The shortest and most inspiring description of this “English spirit” that I have come across was given by the eccentric Oxford historian A. L. Rowse. In a book precisely entitled The English Spirit, Rowse argued that the distinguished feature of this English spirit is the absence of “angst” or ennui:
At the core of the English spirit is happiness, a deep source of inner contentment with life, which explains the Englishman’s profoundest wish, to be left alone, and his willingness to leave others to their own devices so long as they do not trouble his repose.12
As Bagehot and Oakeshott put it, this is a disposition to enjoy, an inner sentiment of happiness, of celebration of life and of the privilege to be able to enjoy a way of life that is of one’s own, that is familiar to one’s own, that was not imposed from without. It is a disposition of scepticism towards political adventures, intellectual fashions, schemes of perfection, and towards every sort of specialist who claims to know best how to organize our education, our culture and our spiritual life. In a word, it is a politics of imperfection, which intentionally does not aim at schemes of perfection, and which springs from a disposition to enjoy liberty—and to defend it at all costs.
This disposition to enjoy liberty, I submit, was at the heart of Churchill’s political temperament. The impact of this disposition on his political philosophy was best described by Martin Gilbert:
Here then were the three interwoven strands of Churchill’s political philosophy: “the appeasement of class bitterness” at home, “the appeasement of the fearful hatreds and antagonisms abroad,” and the defence of Parliamentary democracy and democratic values in Britain, in Western Europe, and in the territories under British rule or control. Wherever possible, the method to be used was conciliation, the route to be chosen was the middle way, the path of moderation. But where force alone could preserve the libertarian values, force would have to be used. It could only be a last resort—the horrors of war, and the very nature of democracy, ensured that—but in the last resort it might be necessary to defend those values by force of arms.13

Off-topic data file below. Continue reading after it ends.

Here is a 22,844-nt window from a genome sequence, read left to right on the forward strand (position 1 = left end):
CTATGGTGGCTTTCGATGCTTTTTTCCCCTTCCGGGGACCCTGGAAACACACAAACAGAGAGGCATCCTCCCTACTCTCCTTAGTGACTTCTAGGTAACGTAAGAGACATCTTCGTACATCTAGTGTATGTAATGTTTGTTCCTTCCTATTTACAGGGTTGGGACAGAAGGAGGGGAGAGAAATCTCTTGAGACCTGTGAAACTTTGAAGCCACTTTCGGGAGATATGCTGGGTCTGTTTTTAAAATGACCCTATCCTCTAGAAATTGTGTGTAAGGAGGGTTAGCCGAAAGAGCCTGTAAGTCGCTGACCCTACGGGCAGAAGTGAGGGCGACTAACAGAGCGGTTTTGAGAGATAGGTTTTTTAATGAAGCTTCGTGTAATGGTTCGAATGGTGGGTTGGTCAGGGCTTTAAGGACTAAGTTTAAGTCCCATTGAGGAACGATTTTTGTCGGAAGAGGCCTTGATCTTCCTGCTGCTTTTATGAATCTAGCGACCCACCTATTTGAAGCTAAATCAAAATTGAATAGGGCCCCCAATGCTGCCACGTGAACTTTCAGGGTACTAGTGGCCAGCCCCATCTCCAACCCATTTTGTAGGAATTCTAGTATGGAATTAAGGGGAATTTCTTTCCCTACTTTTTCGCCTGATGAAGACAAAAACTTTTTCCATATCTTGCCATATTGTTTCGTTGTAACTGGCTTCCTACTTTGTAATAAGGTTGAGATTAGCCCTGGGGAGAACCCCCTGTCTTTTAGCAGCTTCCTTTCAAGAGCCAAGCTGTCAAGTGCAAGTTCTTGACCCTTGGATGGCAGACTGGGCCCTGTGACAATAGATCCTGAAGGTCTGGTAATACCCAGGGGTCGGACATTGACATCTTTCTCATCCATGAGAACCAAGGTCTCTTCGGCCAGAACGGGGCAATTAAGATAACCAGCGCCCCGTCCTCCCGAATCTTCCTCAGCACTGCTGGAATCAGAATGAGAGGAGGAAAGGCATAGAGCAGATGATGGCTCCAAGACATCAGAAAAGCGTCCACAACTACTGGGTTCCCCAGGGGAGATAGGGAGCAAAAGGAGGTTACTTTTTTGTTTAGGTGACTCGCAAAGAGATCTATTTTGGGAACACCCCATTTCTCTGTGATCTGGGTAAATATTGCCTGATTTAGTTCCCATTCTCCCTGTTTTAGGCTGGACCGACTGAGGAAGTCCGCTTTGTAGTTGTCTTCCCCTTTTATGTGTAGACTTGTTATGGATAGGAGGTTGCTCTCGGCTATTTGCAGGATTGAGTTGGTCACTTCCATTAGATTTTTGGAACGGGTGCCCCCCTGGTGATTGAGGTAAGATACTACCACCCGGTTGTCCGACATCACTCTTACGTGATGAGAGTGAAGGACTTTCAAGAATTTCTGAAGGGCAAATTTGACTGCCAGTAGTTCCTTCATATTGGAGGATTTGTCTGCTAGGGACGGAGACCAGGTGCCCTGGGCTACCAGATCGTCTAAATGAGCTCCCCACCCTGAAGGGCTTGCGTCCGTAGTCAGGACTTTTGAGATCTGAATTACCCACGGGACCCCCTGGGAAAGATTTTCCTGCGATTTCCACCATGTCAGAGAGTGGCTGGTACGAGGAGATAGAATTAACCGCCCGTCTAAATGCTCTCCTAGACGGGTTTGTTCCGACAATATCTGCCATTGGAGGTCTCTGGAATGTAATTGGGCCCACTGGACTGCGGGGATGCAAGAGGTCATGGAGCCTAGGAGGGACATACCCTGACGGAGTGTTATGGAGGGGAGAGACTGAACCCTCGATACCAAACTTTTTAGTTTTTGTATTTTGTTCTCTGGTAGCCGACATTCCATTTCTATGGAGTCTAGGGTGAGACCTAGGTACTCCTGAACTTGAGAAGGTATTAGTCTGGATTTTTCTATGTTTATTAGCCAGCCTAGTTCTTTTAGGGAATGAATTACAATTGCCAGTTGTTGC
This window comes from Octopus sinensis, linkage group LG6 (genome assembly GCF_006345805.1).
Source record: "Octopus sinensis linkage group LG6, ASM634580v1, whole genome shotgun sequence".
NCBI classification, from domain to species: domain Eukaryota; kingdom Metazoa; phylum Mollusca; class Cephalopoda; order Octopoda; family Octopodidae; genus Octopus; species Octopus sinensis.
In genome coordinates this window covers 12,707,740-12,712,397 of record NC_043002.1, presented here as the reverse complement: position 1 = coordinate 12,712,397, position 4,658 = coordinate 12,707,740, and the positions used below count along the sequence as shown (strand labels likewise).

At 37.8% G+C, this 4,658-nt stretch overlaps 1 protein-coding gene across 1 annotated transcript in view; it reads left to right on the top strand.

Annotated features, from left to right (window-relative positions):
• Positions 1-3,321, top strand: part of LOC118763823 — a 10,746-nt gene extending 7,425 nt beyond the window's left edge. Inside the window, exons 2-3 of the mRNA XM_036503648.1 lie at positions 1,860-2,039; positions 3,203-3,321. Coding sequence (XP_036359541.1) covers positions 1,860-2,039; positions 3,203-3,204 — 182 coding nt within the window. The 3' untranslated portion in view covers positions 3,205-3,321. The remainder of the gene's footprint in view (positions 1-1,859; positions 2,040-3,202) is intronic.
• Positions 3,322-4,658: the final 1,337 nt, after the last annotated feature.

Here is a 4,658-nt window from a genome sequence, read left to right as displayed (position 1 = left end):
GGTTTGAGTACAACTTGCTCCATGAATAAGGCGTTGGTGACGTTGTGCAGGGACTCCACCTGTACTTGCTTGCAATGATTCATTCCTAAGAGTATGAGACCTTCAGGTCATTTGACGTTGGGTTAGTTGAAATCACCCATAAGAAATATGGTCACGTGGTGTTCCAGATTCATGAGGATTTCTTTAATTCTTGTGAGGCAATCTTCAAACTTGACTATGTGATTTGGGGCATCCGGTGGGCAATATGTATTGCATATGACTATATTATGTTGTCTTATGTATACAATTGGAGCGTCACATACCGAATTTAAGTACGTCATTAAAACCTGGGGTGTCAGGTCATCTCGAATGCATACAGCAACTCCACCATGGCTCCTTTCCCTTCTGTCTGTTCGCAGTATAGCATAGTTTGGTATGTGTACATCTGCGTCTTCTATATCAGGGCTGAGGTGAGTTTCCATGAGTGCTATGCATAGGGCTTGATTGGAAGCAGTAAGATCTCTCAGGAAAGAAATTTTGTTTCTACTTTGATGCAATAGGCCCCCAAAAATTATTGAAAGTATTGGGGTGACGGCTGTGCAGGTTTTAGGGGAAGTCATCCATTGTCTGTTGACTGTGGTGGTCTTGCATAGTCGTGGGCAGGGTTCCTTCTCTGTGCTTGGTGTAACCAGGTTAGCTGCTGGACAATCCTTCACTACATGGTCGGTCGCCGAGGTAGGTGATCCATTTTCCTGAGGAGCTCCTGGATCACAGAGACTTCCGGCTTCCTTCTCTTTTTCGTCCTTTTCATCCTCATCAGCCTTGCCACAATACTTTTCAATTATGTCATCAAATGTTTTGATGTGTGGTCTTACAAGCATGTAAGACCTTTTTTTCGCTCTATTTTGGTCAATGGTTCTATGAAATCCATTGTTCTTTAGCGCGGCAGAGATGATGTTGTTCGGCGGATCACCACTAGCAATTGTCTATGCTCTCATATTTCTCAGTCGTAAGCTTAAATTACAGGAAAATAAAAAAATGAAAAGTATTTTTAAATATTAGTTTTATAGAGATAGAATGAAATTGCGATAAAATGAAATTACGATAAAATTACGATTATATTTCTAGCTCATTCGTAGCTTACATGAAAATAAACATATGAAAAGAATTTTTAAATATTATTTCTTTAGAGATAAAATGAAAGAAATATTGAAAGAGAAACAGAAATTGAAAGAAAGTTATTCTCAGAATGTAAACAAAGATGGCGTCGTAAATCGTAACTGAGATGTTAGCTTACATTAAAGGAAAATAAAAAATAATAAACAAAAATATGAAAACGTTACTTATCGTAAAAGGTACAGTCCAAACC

1. Winston S. Churchill, Thoughts and Adventures (London: Thornton Butterworth, 1934), p. 54.
2. Churchill to Maurice Ashley, 12 April 1939, CHAR 8/626, Churchill Archives Centre, Cambridge.
3. Winston S. Churchill, The Birth of Britain (London: Cassell, 1956), p. vii.
4. Martin Gilbert, Churchill’s Political Philosophy (Oxford: Oxford University Press, 1981), p. 100.
5. Churchill, Birth of Britain, p. xvi.
6. Ibid., p. xvii.
7. Ibid., p. xix.
8. Churchill, Thoughts and Adventures, p. 52.
9. Peter Mandler, The English National Character: The History of an Idea from Edmund Burke to Tony Blair (New Haven, CT: Yale University Press, 2006), p. 207.
11. Churchill, Thoughts and Adventures, p. 53.
12. A. L. Rowse, The English Spirit: Essays in History and Literature (London: Macmillan, 1945), p. 36.
13. Gilbert, p. 82.